Londonderry Select Board, Nov. 16

The Londonderry Select Board this month discussed the possibility of installing one or more flashing signs to encourage traffic to slow down on state highways.

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LONDONDERRY — The Select Board this month discussed the possibility of installing radar speed signs on state highways that pass through the municipality in an effort to calm traffic.

Vehicles speeding on Route 100 are “an ongoing problem,” Select Board Chair George Mora said during the board’s Nov. 16 meeting, and yard signs put up by residents along the route “have not been successful” in slowing traffic.

Mora said she continues to receive emails asking the Select Board to address the issue, though there is a growing understanding among members of the public that the municipality does not directly control the speed limit on state highways.

Town Administrator Shane O’Keefe said he spoke with Marc Pickering, a Vermont Agency of Transportation project manager for the district that includes Londonderry, about the prospect of installing the stationary, pole-mounted signs.

The town would need to acquire a permit from the state for each sign it would seek to install within a state-owned right-of-way, O’Keefe said.

In an interview on Monday, Pickering said that the cost for the signs depends on the vendor but is generally $2,000 to $3,500, plus installation costs. O’Keefe floated a $4,000 total price tag at the meeting.

The signs are solar powered and can collect speed data that, in turn, can inform enforcement efforts, O’Keefe said.

No formal traffic study is required prior to installing the signs, according to Pickering.

Planning Commission Chair Sharon Crossman said that the “Main Street” working group within Project Londonderry, a town planning initiative, is so supportive of the signs’ installation that members have discussed potentially fundraising to defray the cost.

Mora said that she, O’Keefe and Treasurer Tina Labeau were intending to include a line item for the signs in next year’s budget, which voters will consider in March. There may also be grant funding available for the signs, Mora said.

However many signs it ultimately deploys, the town likely would want to place the signs “judiciously,” one or two at a time, said Mora, preferring “to see results from that expenditure before going all out.”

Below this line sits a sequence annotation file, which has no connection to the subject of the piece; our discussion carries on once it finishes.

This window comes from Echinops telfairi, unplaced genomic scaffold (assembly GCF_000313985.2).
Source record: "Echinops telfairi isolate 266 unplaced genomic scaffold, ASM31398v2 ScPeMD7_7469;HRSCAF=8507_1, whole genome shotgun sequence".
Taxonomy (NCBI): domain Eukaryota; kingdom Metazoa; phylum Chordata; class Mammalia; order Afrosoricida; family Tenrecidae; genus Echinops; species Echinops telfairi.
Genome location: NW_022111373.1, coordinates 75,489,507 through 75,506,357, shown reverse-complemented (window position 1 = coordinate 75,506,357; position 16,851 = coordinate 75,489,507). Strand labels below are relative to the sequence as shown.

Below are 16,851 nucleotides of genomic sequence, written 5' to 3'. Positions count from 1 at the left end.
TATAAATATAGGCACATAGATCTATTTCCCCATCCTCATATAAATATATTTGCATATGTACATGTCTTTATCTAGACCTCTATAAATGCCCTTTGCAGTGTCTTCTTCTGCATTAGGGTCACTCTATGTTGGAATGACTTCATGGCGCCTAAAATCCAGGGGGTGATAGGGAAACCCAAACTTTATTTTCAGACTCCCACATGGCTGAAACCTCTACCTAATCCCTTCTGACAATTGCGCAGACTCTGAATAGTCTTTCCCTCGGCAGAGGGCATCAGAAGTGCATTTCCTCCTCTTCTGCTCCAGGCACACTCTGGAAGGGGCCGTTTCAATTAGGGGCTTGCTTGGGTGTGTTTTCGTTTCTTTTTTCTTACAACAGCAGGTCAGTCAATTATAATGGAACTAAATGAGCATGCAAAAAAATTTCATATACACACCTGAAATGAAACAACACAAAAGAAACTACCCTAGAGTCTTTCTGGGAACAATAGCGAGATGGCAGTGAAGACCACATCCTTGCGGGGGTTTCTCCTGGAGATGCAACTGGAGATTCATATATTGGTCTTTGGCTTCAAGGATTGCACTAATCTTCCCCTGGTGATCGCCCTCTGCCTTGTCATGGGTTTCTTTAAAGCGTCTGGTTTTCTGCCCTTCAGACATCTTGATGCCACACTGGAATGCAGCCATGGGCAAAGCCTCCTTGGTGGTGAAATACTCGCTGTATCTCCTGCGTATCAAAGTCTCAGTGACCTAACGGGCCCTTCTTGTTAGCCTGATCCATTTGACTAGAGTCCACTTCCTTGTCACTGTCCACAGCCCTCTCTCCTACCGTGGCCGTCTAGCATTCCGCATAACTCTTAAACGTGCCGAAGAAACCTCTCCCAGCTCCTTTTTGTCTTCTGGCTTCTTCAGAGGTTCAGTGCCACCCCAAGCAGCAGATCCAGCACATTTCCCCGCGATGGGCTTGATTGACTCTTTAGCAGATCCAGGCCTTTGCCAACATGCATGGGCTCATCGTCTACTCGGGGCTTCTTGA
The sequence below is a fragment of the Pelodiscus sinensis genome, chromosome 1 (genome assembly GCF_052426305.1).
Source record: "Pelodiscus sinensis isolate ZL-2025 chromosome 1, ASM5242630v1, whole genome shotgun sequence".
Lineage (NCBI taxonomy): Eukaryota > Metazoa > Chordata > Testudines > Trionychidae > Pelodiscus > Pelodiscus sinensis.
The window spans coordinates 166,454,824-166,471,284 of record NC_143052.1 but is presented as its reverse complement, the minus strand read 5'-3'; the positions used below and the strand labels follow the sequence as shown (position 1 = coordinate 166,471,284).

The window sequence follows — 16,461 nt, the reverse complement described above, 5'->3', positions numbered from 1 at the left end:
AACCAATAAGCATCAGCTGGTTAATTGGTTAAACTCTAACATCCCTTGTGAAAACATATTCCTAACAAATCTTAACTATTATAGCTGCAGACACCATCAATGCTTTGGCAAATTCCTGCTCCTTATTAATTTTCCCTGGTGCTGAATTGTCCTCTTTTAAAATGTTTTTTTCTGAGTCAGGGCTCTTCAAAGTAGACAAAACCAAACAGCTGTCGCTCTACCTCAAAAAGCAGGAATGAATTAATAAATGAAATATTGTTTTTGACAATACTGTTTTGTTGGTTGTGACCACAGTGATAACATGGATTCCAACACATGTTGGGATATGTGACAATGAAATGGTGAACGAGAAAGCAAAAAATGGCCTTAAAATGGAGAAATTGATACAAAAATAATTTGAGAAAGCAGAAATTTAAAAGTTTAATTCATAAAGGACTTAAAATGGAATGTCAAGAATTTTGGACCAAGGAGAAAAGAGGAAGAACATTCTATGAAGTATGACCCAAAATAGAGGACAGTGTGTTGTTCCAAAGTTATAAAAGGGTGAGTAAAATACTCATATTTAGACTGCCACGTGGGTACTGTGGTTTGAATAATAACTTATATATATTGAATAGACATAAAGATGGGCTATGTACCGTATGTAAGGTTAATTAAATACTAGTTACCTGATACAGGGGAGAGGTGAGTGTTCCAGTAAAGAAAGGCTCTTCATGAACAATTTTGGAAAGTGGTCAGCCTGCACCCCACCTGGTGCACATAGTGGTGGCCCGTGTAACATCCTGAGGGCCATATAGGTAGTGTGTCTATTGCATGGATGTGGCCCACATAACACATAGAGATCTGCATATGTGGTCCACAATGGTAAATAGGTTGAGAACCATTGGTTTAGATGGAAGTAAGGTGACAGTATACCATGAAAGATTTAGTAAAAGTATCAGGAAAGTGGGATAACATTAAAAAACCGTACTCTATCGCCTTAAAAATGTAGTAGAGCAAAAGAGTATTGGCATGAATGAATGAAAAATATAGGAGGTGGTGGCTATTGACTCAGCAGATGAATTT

Mora said two locations where the signs might be most needed are on Route 100 near Heritage Family Credit Union and on Route 11 as drivers come downhill from the west.

Crossman said there are four primary gateways to the town, so the appropriate number of signs might be four to six. Selectman Taylor Prouty likewise said the town could “easily” consider as many as four signs.

Procuring multiple signs at once might enable the town to buy them at a lower per-unit cost, O’Keefe said.

At the same meeting, the board also briefly acknowledged the completion of a draft “road safety audit review” conducted by VTrans of the Main Street area in the town’s north village. The board had voted at its Aug. 3 meeting to ask the Windham Regional Commission to request the audit, according to minutes.

The town identified several safety issues related to this area, according to the audit, including excessive speed through the village; a “chaotic and confusing” intersection involving Routes 11 and 100, Old Stowell Hill Road and a shopping plaza; and a lack of sidewalks and safe pedestrian crossings.

The audit notes that a total of 21 vehicular crashes within the study area area found in a state database from 2015 to 2019, including a dozen at the shopping plaza intersection.

The audit features a range of recommendations with varying time horizons. Regarding the shopping plaza intersection, for instance, the report suggests the addition of a new signage and conducting a study exploring possible new designs for the intersection.

As a short-term recommendation for addressing the lack of pedestrian infrastructure, the report suggests that the town apply for a grant to fund a study that could “evaluate whether a sidewalk should be located only on one side or on both sides of (Route 11) and where crossing needs are.”

The audit did not collect speed data because of a paving project in town, and “no prior” data was available, the report states, so the “extent of the problem cannot be fully assessed.” The team recommended conducting a speed study and, following that, “conducting recurring speed limit enforcement campaigns,” deploying portable radar speed signs and installing curb extensions.

Mora said on Monday that the board will discuss the audit’s findings further at a future meeting.

Luke Nathan can be reached at


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